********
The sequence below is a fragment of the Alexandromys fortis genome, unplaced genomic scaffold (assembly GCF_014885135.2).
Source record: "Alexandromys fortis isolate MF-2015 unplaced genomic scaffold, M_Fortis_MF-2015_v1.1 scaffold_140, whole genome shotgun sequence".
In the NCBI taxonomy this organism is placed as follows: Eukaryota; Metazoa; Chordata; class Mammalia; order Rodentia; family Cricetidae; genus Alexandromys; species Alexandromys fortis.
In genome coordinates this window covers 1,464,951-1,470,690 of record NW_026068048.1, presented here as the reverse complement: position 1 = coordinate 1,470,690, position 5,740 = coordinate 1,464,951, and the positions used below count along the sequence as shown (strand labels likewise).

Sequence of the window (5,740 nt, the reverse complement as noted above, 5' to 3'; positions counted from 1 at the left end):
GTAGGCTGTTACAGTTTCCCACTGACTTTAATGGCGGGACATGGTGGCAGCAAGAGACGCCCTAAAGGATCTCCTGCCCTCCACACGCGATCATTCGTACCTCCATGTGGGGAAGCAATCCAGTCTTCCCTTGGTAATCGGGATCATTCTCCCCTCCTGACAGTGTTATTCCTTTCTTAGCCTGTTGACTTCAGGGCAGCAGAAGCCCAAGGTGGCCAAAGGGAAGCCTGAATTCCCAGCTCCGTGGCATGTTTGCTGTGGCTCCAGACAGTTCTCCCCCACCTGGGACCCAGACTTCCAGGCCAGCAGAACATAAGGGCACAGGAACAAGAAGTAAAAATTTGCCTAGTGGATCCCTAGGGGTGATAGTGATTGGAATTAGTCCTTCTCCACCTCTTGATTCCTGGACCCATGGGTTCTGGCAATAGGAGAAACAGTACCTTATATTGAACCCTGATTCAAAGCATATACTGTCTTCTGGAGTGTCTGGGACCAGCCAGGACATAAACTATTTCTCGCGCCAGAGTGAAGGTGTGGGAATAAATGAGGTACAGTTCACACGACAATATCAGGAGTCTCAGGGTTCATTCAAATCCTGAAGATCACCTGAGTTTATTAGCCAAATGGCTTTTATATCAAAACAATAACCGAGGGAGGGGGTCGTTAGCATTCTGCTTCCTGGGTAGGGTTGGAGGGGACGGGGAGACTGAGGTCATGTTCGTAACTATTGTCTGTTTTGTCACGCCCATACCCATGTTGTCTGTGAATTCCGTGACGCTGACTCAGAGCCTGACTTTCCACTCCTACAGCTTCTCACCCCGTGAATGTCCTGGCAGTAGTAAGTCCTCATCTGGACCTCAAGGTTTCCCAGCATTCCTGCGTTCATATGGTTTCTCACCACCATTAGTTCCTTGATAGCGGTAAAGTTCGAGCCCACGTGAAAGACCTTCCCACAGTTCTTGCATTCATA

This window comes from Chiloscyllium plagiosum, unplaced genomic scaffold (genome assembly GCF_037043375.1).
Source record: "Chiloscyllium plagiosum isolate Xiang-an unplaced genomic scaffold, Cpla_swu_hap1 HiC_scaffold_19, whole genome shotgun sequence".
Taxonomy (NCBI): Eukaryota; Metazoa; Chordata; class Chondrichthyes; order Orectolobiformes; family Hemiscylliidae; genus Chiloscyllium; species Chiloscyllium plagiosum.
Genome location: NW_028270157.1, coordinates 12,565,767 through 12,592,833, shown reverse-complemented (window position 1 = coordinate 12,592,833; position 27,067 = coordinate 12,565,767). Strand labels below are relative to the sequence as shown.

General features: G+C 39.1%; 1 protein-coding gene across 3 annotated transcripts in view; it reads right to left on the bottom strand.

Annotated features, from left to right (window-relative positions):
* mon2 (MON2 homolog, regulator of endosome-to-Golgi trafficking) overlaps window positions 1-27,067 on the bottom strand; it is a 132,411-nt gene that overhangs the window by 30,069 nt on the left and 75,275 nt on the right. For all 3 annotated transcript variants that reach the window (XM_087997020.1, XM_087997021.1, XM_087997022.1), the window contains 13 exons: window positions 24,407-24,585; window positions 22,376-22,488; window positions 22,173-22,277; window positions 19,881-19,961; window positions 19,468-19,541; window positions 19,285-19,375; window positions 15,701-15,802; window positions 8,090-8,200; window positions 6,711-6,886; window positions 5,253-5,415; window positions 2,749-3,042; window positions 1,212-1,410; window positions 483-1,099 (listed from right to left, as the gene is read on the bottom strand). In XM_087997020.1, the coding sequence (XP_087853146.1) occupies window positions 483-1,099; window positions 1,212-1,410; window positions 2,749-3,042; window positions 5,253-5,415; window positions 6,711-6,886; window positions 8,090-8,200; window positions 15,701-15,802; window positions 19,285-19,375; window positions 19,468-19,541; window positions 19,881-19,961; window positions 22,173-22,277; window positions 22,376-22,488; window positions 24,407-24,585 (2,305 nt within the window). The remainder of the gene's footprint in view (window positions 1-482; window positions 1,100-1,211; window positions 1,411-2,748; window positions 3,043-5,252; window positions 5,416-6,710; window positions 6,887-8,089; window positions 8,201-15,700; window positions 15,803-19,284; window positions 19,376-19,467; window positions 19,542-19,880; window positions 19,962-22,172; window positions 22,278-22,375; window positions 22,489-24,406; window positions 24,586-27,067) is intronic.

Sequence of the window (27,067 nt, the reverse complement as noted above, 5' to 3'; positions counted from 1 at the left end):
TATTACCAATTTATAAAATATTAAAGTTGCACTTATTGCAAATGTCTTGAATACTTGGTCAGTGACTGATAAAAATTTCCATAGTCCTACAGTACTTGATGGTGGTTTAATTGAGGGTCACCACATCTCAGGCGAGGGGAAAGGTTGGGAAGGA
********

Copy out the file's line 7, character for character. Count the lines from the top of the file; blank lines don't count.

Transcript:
This window comes from Chiloscyllium plagiosum, unplaced genomic scaffold (genome assembly GCF_037043375.1).